2018 outlook for the oil industry and employment opportunities
Thursday, Mar 29, 2020
In 2017, employment in the oil industry saw both some stagnation and some significant redundancies that reflect, perhaps, the general industry downturn. Consultants to the oil industry believe that as many as 500,000 jobs have been cut globally and the question being asked by many is will the downturn in the industry continue in 2018 or are there reasons for optimism? Here we examine the 2018 outlook for the oil industry and employment opportunities therein.  

What the Industry Thinks

A recent survey of 1000 workers in the oil industry revealed that over 46% of those who responded thought that the most significant opportunities for employment in 2018 lay in the upstream sector. Around 22% said they believed that none of the sectors showed signs of increased employment opportunities, 16% chose the midstream sector and just 15% the downstream sector.

These clear differences of opinion, however, do not necessarily mean that there is apathy or even despondency among the workforce. In the same survey a combined 62% of workers outlined their sentiment for the 2018 outlook as being “hopeful” or “optimistic”.

In terms of employment concerns, the survey indicated that 30% of those currently working in the industry were feeling pessimistic and were worried.

The Price of Oil

It could be argued that the results of the survey are paralleled by the performance of oil and its price on the global markets. After a fairly robust start to 2018, the price fell significantly towards the end of January, but since then it has rallied somewhat and is looking fairly stable, with a current price of around $65. This is mainly because demand for oil has been strong over the past few months, but the global picture is starting to change and so sustained stability in the price or indeed a bullish outlook seems to be unlikely.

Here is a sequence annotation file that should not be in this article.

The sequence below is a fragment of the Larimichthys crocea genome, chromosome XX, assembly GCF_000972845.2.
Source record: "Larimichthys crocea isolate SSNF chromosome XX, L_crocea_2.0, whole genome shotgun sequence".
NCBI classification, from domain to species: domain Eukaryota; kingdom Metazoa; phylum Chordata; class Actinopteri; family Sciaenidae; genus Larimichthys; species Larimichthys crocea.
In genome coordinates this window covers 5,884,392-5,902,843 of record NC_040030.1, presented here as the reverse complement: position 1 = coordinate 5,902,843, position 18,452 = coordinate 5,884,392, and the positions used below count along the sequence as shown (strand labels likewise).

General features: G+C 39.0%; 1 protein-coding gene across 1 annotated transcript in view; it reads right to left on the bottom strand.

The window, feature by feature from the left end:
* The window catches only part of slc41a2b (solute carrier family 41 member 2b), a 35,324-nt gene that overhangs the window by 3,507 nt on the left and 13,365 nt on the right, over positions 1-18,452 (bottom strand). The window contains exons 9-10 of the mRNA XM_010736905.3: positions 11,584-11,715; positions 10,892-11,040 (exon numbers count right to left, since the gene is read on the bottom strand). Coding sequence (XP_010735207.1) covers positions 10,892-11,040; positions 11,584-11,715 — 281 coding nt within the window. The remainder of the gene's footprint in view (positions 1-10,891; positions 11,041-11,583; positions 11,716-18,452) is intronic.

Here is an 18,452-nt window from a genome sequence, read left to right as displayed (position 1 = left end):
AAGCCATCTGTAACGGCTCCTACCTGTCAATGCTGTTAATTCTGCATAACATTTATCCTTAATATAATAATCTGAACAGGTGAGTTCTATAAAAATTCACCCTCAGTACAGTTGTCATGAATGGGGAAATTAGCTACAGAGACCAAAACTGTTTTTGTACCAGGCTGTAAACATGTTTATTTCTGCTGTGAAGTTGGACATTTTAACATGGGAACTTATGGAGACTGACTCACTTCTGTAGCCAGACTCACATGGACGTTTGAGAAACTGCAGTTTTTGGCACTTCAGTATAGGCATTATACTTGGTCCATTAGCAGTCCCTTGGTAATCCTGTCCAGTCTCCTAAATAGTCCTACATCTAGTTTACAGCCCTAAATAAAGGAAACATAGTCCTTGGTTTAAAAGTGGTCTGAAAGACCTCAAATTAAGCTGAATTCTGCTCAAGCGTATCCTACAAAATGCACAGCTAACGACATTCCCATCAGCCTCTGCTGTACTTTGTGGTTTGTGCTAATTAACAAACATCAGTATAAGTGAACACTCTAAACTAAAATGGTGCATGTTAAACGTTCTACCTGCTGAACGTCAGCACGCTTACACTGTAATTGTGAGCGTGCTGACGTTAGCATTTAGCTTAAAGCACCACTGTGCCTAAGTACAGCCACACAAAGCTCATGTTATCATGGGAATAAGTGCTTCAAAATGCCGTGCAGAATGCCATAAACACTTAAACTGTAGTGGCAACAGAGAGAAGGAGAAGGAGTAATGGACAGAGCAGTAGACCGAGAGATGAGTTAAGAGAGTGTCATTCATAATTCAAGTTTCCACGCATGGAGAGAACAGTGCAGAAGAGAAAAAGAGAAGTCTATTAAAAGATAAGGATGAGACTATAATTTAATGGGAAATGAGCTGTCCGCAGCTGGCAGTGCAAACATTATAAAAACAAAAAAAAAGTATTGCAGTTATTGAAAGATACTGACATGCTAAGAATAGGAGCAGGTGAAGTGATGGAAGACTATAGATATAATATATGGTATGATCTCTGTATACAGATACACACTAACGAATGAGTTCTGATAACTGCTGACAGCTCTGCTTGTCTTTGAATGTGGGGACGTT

US production is up and the story is the same in Canada, the UK and Brazil. The output from countries outside of OPEC “is now expected to grow at a faster pace, leading also to an upward revision in y-o-y growth by 0.26 mb/d to average 1.66 mb/d, compared to the previous MOMR,” reports OPEC.

While increased global production may look like good news for employment within the industry, in the short term, it may, of course, lead to a drop in demand and drive the price of oil back down again. Furthermore, there are some disruptive factors that may come into play.

Disruptive Factors

Reports that Russian President Vladimir Putin has indicated that Russia may soon withdraw from the OPEC oil production cut deal and this would leave it free to ramp up production. Other factors that could see oil production increase includes that news from Ghana, where a boom is said to be imminent.

These disruptive factors are, again, likely to create some employment opportunities, but are unlikely to support the stance taken by Saudi Arabia who are pressing for the price of crude oil to be set at around $70 per barrel.
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